You probably noticed in the review that we really liked Robinson Crusoe: Adventure on the Cursed Island, but that it’s easy to get rules details wrong or miss some rules when playing. To fix that, there’s a player aid for download that not only summarizes how things happen in which order but also shows the distribution of dice symbols and beast strength for better risk assessment. And when you’re on the game’s website already, there’s also a blank scenario sheet for you to come up with your own ways to
suffer a horrible deathplay.
Indie Boards & Cards
Another expansion for another great coop game is incoming through Kickstarter : Flash Point: Fire Rescue – Extreme Danger. In this expansion, you’ll be fighting fire in dangerous places, namely a mechanic’s garage and a two-floor laboratory. Think of all the flammable substances! To have even more danger, there will be a second game board to add a basement or an attic to the location, complete with new rules for damaged floors. I can see dramatic scenes with oil barrels exploding and floors collapsing just as you run the family cat through the door and win the game.
Expansion number four for Formula D brings two new tracks for the racing game, just like you’re used to from Formula D expansions. Both Baltimore and Buddh look like the kind of track that I will not finish in one piece – those long straights to shift up all the way, ending in a tight turn? No chance for me. Boom.
Hisashi Hayashi’s Trains is one of the 2012 games we completely missed out on – that fair really needs to be longer. Fortunately, AEG is creating an English edition of the Japanese game with its odd mix of mechanics – a deck-building train game. Sounds weird, but it’s an interesting crossover. You build your deck with railroad hardware that you use to build tracks and stations on the game board, scoring points for stations at the end. But building actions have a tendency to give you Waste cards which serve no purpose other than clogging your deck, slowing down your progress.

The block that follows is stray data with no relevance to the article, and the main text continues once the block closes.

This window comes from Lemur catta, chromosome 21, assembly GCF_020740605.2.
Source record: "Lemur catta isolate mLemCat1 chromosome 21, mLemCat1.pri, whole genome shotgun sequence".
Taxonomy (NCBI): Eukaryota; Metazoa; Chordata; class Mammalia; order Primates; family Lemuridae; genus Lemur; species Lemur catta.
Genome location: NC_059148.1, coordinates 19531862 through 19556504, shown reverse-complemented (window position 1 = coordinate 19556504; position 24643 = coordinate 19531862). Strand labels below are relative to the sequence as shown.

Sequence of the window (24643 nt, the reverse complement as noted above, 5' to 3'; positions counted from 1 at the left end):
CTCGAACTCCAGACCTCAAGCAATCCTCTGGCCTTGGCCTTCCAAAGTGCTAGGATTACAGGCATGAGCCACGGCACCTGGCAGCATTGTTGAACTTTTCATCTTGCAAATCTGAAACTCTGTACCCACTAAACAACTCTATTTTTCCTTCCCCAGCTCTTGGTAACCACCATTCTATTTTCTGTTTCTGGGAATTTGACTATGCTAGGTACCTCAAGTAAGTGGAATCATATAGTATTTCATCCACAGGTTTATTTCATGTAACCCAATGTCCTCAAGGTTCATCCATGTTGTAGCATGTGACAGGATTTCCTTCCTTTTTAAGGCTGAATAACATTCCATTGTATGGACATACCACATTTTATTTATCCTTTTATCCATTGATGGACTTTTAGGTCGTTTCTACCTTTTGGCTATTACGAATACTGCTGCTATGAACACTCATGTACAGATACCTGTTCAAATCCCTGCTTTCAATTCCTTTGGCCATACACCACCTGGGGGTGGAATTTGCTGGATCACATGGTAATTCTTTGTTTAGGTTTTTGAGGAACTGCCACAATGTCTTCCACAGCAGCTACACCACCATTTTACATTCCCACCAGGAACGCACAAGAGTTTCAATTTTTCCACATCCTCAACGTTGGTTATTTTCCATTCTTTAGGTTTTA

And while that is an unusual mix of mechanics, another new project goes for “utterly weird mechanics” at full speed: at the heart of Maximum Throwdown (Jason Tagmire) is tossing cards. Taking turns, all players toss cards in a shared playing area, trying to cover the icons on other players’ cards while also trying to leave theirs uncovered, because visible icons give you special actions on your next turn. Sounds hilariously chaotic.
Do you know those people that tell you they are not interested in a game for its components? Well, guess what? They’re wrong! The components are exactly what got me interested in Teramyyd: Earthsphere. I mean, wow, just go to the Kickstarter page and look at those airship minis! But components are not all there is to a game, obviously, there is setting, there is gameplay. While the gameplay video is still missing – I’ll try to keep you posted on this – the setting manages to push all my buttons hard: it’s a steampunk setting with dragons and magic where you adventure as the captain of one of the aforementioned airships who could be, for example, an anthropomorphic fox, if the card illustrations are to be believed. Come on guys, did someone go around thinking “how do we make a game that Kai of Meople’s Magazine cannot possibly ignore”? I didn’t know we were that important.